Clash of the Titans (2010)
Reviewed by Nomad
Starring Sam Worthington, Liam Neeson, Ralph Fiennes, Jason Flemyng, Gemma Arterton
Directed by Louis Leterrier
Humans scratch away at the barren lands under the shadow of immortal beings who know no pain or suffering and demand unwavering worship. When men scream toward the heavens in protest, they are smacked to the ground. When the armies of man launch a campaign of defiance against Zeus himself, the god allows Hades to issue an ultimatum. Sacrifice the princess of Argos, or the Kraken will be set loose on the world! WHO will save them? Legend tells of a man with a shaved head and Australian accent who will lead a dour band of soldiers on a quest for the one weapon that will slay the Kraken. If Hollywood has taught us anything in the last year, it’s that Sam Worthington is the savior of us all.
When attempting to remake any movie, you come up against the fans of the original. When remaking Clash of the Titans, you also face the added wrath of the fans who revere the work of the great Ray Harryhausen above and beyond the original film itself. On one hand, stop-motion animation is extremely antiquated and could be easily surpassed in a “Wow Factor” scenario. Another viewpoint is that stop-motion animation is timeless, making any scene instantly more awesome with the addition of little puppets poised to battle and/or eat humankind. Whatever side you may be on, all the Clash redux would have to do to capture the imagination of a whole new age is deliver fantastic monsters attempting to devour characters we give a damn about. Unfortunately, Clash 2010 fails at both.
For reasons unknown to us, the men of Argos learn that Perseus (Worthington) is a demigod (half man/half god) and, therefore, the only being who stands a chance of killing the colossal Kraken. The film then introduces us to the scrappy band of misfits charged with accompanying Perseus on his quest, the bulk of whom do their best to provide comic relief to incessant speeches about man’s disgust of the gods. *Cue Worthington’s now trademark anguished howl* "DAAAAAMN YOUUUUU, ZEUUUUUUS"! Clash even stacks the deck with two scruffy assassins who are obviously introduced for wacky antics, and the duo are great at their jobs but inexplicably quit the fight early in the movie with nary a joke to send them off. Odd.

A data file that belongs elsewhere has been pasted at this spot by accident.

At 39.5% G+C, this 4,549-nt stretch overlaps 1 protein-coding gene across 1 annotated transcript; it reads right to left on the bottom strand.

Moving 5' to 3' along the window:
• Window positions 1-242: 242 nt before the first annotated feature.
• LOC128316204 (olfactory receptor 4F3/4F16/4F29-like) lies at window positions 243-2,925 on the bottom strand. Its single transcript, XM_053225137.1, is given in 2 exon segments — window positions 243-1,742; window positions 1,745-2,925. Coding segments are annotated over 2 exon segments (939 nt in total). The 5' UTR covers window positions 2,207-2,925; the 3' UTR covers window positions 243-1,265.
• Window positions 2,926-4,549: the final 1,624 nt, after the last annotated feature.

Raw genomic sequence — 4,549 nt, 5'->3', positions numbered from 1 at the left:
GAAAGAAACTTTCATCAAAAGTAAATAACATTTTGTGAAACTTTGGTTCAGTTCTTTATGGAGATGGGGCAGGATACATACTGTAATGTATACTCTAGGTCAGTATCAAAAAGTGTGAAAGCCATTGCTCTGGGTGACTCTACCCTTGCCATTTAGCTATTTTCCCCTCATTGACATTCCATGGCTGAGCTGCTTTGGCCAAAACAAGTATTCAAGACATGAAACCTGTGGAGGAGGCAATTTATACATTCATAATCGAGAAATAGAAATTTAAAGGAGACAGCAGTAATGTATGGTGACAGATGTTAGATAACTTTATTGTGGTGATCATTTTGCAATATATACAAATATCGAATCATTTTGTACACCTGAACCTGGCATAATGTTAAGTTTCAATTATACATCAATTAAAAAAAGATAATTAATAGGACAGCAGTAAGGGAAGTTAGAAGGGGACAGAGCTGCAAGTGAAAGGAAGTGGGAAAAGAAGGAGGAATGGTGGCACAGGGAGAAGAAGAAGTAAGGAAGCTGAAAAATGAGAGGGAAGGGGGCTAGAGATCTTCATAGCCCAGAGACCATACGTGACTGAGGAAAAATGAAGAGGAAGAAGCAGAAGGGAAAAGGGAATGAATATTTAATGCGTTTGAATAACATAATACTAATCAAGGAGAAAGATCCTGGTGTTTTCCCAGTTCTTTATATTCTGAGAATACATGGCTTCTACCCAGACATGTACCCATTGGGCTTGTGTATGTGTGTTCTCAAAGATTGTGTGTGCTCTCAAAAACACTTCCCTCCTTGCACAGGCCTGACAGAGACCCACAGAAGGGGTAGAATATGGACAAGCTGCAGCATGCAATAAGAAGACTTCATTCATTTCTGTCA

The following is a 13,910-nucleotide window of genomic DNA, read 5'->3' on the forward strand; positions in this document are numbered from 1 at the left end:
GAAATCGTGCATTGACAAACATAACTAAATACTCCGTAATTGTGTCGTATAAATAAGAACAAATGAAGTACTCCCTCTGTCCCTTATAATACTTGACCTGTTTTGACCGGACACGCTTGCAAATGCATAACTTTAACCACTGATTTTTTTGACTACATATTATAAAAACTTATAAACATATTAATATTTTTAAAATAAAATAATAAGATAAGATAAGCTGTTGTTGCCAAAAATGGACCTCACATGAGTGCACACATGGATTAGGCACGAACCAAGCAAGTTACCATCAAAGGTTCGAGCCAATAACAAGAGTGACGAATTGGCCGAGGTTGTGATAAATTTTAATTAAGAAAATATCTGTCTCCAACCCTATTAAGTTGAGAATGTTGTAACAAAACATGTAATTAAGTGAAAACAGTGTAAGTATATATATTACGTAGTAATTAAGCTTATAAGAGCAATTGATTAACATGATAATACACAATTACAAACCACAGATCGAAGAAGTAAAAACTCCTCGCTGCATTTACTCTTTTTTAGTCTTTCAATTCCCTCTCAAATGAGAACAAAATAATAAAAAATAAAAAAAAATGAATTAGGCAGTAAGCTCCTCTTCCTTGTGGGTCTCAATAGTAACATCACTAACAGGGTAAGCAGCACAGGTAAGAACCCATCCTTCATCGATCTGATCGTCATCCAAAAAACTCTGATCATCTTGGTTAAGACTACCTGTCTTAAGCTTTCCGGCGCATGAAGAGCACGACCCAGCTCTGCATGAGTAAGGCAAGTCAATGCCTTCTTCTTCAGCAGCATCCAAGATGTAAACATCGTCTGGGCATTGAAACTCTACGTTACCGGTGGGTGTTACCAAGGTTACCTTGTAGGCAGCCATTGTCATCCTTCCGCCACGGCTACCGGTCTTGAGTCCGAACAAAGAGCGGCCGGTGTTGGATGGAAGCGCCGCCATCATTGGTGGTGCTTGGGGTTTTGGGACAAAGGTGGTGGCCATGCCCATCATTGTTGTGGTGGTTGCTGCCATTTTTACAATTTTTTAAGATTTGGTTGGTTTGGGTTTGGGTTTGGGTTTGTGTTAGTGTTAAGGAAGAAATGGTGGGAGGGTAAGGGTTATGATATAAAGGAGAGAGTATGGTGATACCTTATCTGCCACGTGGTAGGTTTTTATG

Thirty-two one-liners later (all of which fall flat), and we are no closer to caring about any characters except maybe for Io (Arterton), who is cursed with looking hot for all eternity. To make matters worse, every spectacle the film has to offer (which we’ve already seen in the ten plus clips and nearly one hundred stills showing it all that have popped up online) is introduced with the artistic eye one might see on "The Deadliest Catch" when one of the fishermen holds a giant crab aloft in triumph. The best effect of the movie is no doubt the scene stealing Pegasus, the black winged horse. Medusa comes off looking like a high quality comic book drawing, the Kraken is less than awe inspiring, and the giant scorpions may as well have been stop-motion puppets. At one point in the flick we see a giant claw next to one of the warriors, and I swear it swayed like a puppet on strings. "Thunderbirds" are GO!
Rather than offering viewers anything resembling emotionally driven content to hold their attention during the ill explained conflict we're being treated to, the film instead attempts to replace tension and feeling with overly charismatic characters. Unfortunately, there are none here. Our band of warriors seem to have no love for each other so why should we bother to care about them? Of course, there is the forced relationship between Io and Perseus, which is painfully obvious from her first appearance, but even that fails to exact the pulling of any heartstrings.
I couldn’t help thinking that maybe I might be too jaded as I watched giant monsters battle ancient warriors and still found every scene tiresome. Would this blow the mind of some little kid? Maybe so, but I am an adult who has been looking forward to this film since day one. Why am I slowly ... falling ... asleep? It should be noted that I watched Clash in 2D, thereby sparing myself the annoyance of shaky imagery converted to 3D, but the thought of any scene playing better because monster phalanges are being thrown at our heads is fairly inconceivable. Clash of the Titans is a dull, uninspired mess with the emotional depth of a Sid and Marty Kroft TV special. Wait for this on DVD and use it to keep the kids amused in between episodes of "Sponge Bob Square Pants".
2 out of 5
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